Last week landholders, agricultural policy-makers, scientists and environmentalists met in Brisbane to discuss new farming certification. The discussion focused on the global ecological crisis that is making life increasingly difficult for primary producers.
According to Emeritus Professor Bob Douglas, chairman of Australia 21, the meeting highlighted the fact that: “nothing short of a revolutionary change in the way all Australians view the land will do justice to the problems that are confronting us”.
Nowhere is this change more acutely needed than on the Murray River.
The Brisbane meeting comes at a time when the state of Australia’s most iconic river is at crisis point.
As Professor Douglas recognises, the solutions needed to repair the damage must be far-reaching and imaginative. They need to be on a scale not yet seen in this country.
The $500 million promised by State and Federal Governments under the Living Murray is a positive start but if the Murray has any real hope we need to be going much further. In the long term, the Murray and its irrigation industries need an investment of another $1 billion and 1000 billion litres of water if those industries are to be sustainable.
It is right that governments play a leading role in the Murray and they should not shirk this responsibility. However, the intensity and pace of damage is so large that one approach is not enough.
Not only governments, but business and consumers must all contribute to renewing the Murray if the iconic waterway – and all the industries that rely on it – have any real hope of long-term prosperity.
As Professor Douglas says: “Australian consumers have a right (and perhaps a responsibility) to ask whether their food is being produced in ways that are sensitive to the needs of the environment. Governments have a responsibility to ensure that leaseholders are not destroying the productivity of land for future generations.”
Environment Victoria agrees. This is why we have mooted the idea of a river health levy as a possible way to raise the $1 billion needed to save the Murray.
Supermarkets and exporters, who make profits on agricultural products grown from the Murray, should give back to the river, the core idea being that those who benefit from using land and water resources should contribute to its restoration. Industry should start owning the problem they benefit from.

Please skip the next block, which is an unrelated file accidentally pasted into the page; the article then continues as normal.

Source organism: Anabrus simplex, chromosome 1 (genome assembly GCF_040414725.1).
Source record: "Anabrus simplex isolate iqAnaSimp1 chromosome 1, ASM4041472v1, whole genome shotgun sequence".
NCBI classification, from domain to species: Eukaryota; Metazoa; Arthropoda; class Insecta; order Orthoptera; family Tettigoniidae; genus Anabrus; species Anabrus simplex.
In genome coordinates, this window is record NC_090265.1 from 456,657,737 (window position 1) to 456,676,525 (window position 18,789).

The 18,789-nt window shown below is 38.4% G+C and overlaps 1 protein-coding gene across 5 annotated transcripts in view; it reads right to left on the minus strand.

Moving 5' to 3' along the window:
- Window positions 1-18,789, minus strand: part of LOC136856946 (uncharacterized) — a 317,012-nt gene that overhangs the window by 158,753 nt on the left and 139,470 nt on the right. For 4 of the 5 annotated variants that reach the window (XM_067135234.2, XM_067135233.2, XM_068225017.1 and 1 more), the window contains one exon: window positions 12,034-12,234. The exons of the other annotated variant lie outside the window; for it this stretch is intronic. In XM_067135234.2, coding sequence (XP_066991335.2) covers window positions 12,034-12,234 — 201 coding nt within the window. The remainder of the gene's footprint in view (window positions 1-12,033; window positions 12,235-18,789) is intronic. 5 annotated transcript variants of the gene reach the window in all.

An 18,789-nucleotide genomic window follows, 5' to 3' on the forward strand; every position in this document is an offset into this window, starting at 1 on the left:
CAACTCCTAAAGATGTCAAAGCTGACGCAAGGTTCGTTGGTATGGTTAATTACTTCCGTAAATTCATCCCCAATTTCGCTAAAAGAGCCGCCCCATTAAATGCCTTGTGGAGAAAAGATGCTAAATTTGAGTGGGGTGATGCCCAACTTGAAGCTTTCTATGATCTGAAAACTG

There’s already an 11 cents per litre levy on drinking milk that is raising $1.6 billion for dairy farmers.
Although 70% of Victoria’s milk is exported, the principal of the dairy levy shows $1.6 billion can be raised without making an industry uncompetitive. Consumers have supported dairy farmers’ adjustment to deregulation through the levy.
General revenue from government will not provide all the investment required to protect the Murray. Industry must do its bit, otherwise it is merely offloading costs onto farmers and taxpayers.
It’s worth remembering that if the river survives, the industries that rely on it also prosper. Any concern that the levy would be passed on to producers is not a criticism of the levy itself, rather it highlights the power of supermarkets to control domestic food production.
Increasingly farmers are getting less and less of every dollar spent on food, with retailers getting more.
As Professor Douglas also acknowledges: “The globalised economy compounds the problem for agricultural communities, asking of them that they produce more and more food and fibre for less and less financial return.”
Supermarkets should not be able to grow and become more powerful without being environmentally or socially responsible.
As mentioned, consumers have a role to play. Until consumers in Melbourne and Sydney care about the Murray and its industries, the Murray will continue to decline. They have to start asking questions about what they’re eating, what the costs of producing food are and they need to ask supermarkets and food exporters what they’re doing to protect the Murray.
Consumers are only part of the equation. Equally, a levy is one possible answer. Another solution could be to see supermarkets making direct contributions to environmental flows programs or supply funds to food suppliers to become more efficient.
These are just some options.
But the issue still remains: the Murray River’s degradation is a national crises that needs a long-term plan of action and investment.
Australia’s top scientists and independent researchers are in no doubt about the severity of the problems facing the iconic river.
An unreleased report paid for the States and Commonwealth shows the number of dead and dying river red gums along a 1000km stretch of Murray floodplain increased from 51% in 2002 to 75% in 2004.
Last month, the Murray Darling Basin Commission reported that the Murray mouth would need to be dredged indefinitely at a cost of $7 million each year to keep the river connected to the sea.
The list goes on.
It is clear that the major players need to unite to agree on real solutions.
If the Murray and its associated industries are to survive, government, industry and consumers must now contribute to saving the Murray over the next decade.